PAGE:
Beak of the Week – American Golden-Plover

American Golden-Plover (Pluvialis dominica)

Family: Charadriidae

By Averi Lohman, Conservation Technician, Houston Audubon

The American Golden-Plover is a very unassuming bird this time of year. Its plumage is a brown-gray color with some darker brown spots and gray ‘armpits’ on the underside of its wings. When it arrives at its breeding grounds in the Arctic, the American Golden-Plover’s plumage has transformed drastically. Its face and underside turn black and its back becomes mottled with black, white, and yellow.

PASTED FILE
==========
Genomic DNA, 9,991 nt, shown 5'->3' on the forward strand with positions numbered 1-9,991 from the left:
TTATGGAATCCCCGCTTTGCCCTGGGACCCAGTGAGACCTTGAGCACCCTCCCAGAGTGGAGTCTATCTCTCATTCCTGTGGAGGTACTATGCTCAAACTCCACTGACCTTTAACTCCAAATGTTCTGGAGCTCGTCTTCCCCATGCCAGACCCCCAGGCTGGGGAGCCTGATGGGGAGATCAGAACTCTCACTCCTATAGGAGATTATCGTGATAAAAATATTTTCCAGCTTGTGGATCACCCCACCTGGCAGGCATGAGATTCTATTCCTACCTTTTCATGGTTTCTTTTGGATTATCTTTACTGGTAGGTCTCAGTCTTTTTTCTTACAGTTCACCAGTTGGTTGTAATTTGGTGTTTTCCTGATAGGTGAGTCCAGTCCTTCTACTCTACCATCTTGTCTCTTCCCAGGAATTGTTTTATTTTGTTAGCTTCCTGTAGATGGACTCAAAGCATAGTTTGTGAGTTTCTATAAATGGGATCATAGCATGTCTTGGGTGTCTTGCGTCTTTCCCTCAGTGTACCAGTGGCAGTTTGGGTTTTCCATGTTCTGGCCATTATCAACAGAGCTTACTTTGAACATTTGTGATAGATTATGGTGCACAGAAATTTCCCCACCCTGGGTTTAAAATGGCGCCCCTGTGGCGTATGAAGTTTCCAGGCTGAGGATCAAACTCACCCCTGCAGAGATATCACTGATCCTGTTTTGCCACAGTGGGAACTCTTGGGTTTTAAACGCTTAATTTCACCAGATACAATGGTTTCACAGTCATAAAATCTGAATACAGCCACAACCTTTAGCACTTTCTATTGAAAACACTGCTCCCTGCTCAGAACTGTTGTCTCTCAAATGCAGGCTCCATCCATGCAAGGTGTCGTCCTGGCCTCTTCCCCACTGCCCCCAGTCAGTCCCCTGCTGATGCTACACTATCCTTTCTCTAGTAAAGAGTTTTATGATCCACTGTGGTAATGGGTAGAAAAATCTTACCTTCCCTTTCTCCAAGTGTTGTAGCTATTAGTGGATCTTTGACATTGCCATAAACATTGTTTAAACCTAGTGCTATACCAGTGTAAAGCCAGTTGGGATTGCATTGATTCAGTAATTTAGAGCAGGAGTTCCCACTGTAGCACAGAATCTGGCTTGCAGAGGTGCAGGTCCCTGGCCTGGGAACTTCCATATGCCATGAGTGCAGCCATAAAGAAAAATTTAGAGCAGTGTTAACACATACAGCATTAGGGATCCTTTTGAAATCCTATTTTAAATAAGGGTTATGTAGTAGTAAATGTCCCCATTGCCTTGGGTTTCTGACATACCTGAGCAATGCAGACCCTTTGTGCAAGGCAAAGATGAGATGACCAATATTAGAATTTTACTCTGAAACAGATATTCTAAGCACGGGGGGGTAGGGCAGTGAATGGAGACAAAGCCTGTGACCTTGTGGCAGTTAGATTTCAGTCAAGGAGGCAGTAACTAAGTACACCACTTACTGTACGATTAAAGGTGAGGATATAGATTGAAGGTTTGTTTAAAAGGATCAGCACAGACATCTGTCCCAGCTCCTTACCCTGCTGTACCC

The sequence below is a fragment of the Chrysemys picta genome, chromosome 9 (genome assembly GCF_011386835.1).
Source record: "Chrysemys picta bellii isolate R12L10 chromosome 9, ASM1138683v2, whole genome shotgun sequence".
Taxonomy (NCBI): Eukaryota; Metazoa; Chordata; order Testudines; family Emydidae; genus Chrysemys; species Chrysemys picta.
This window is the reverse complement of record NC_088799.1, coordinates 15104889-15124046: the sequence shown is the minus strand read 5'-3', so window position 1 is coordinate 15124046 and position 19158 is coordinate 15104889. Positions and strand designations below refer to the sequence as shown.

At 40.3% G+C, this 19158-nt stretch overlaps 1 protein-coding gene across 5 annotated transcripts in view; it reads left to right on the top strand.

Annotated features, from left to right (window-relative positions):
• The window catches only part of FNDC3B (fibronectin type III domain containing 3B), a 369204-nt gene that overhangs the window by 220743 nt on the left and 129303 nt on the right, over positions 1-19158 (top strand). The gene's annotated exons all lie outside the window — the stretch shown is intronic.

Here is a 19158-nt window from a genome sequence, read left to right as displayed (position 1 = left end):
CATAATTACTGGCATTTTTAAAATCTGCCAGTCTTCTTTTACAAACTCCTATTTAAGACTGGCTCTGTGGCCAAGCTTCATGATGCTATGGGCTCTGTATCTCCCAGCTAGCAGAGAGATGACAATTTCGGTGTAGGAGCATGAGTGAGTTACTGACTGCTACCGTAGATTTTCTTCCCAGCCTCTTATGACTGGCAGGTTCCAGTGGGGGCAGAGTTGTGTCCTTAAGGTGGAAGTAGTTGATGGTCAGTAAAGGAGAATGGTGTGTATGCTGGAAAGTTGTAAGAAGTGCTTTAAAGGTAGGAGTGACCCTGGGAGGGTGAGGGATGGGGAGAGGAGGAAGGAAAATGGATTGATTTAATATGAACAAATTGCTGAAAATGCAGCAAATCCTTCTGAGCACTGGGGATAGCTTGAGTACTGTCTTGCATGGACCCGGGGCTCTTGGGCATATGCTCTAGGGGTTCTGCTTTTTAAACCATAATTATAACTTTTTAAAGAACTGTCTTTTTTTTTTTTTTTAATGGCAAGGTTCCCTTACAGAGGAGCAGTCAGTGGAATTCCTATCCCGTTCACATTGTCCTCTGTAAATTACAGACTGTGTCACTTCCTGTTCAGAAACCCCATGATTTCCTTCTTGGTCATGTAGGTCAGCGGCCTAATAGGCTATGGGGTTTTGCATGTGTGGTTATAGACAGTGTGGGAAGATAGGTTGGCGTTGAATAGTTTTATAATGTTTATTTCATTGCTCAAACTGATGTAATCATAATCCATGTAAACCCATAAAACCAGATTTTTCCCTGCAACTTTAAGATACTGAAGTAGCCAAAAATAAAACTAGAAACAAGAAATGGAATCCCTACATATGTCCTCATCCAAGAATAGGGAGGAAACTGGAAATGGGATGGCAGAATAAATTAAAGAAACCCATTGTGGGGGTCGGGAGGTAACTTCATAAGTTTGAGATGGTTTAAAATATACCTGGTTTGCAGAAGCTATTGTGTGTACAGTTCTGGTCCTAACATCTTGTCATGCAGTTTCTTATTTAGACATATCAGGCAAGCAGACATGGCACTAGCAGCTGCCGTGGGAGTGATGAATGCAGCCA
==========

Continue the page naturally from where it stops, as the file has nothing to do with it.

These birds have one of the largest migration distances, flying upwards of 20,000 miles from their breeding grounds in the Arctic to their wintering grounds in South America. American Golden-Plovers prefer to feed in farm fields and grasslands, so they are less common along shorelines where their cousin the Black-bellied Plover lives. They feed on insects, small invertebrates, and seeds, using their thin beaks to pick up food and probe the dirt. 

While Golden-Plovers aren’t around here very long, their arrival is a herald of spring. When you drive by some of those massive fields Texas is known for, keep an eye out for these little plovers foraging in the grasses.

Greg Lavaty
Greg Lavaty
 Visit our Bird Gallery to read about other Texas birds! 

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